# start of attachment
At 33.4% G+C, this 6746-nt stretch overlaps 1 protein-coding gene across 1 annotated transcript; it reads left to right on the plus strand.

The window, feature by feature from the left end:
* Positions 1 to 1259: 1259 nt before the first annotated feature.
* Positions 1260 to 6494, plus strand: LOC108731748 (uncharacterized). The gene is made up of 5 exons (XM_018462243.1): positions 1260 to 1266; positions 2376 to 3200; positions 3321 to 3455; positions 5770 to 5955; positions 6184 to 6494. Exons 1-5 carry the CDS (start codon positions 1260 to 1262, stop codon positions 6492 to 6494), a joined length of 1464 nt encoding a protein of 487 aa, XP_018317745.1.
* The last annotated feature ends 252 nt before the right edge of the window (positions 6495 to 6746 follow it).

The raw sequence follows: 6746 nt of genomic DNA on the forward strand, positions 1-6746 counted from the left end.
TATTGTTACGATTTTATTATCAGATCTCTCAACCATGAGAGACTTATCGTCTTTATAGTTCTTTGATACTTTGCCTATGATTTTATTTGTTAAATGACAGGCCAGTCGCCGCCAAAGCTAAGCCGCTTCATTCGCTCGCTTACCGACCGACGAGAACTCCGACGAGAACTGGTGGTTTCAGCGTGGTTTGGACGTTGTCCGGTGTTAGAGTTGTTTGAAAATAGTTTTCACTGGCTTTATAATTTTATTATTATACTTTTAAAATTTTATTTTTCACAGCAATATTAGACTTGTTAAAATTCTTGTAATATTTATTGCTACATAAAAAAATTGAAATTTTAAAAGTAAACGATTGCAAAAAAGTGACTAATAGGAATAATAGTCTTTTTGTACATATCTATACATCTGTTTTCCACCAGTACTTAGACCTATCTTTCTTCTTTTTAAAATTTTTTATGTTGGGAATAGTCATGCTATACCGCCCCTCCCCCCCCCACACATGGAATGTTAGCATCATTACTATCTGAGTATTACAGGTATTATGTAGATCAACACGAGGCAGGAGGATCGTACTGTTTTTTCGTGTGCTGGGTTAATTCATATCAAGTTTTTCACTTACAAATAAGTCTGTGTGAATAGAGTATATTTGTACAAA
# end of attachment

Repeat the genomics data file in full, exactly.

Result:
At 33.4% G+C, this 6746-nt stretch overlaps 1 protein-coding gene across 1 annotated transcript; it reads left to right on the plus strand.

The window, feature by feature from the left end:
* Positions 1 to 1259: 1259 nt before the first annotated feature.
* Positions 1260 to 6494, plus strand: LOC108731748 (uncharacterized). The gene is made up of 5 exons (XM_018462243.1): positions 1260 to 1266; positions 2376 to 3200; positions 3321 to 3455; positions 5770 to 5955; positions 6184 to 6494. Exons 1-5 carry the CDS (start codon positions 1260 to 1262, stop codon positions 6492 to 6494), a joined length of 1464 nt encoding a protein of 487 aa, XP_018317745.1.
* The last annotated feature ends 252 nt before the right edge of the window (positions 6495 to 6746 follow it).

The raw sequence follows: 6746 nt of genomic DNA on the forward strand, positions 1-6746 counted from the left end.
TATTGTTACGATTTTATTATCAGATCTCTCAACCATGAGAGACTTATCGTCTTTATAGTTCTTTGATACTTTGCCTATGATTTTATTTGTTAAATGACAGGCCAGTCGCCGCCAAAGCTAAGCCGCTTCATTCGCTCGCTTACCGACCGACGAGAACTCCGACGAGAACTGGTGGTTTCAGCGTGGTTTGGACGTTGTCCGGTGTTAGAGTTGTTTGAAAATAGTTTTCACTGGCTTTATAATTTTATTATTATACTTTTAAAATTTTATTTTTCACAGCAATATTAGACTTGTTAAAATTCTTGTAATATTTATTGCTACATAAAAAAATTGAAATTTTAAAAGTAAACGATTGCAAAAAAGTGACTAATAGGAATAATAGTCTTTTTGTACATATCTATACATCTGTTTTCCACCAGTACTTAGACCTATCTTTCTTCTTTTTAAAATTTTTTATGTTGGGAATAGTCATGCTATACCGCCCCTCCCCCCCCCACACATGGAATGTTAGCATCATTACTATCTGAGTATTACAGGTATTATGTAGATCAACACGAGGCAGGAGGATCGTACTGTTTTTTCGTGTGCTGGGTTAATTCATATCAAGTTTTTCACTTACAAATAAGTCTGTGTGAATAGAGTATATTTGTACAAA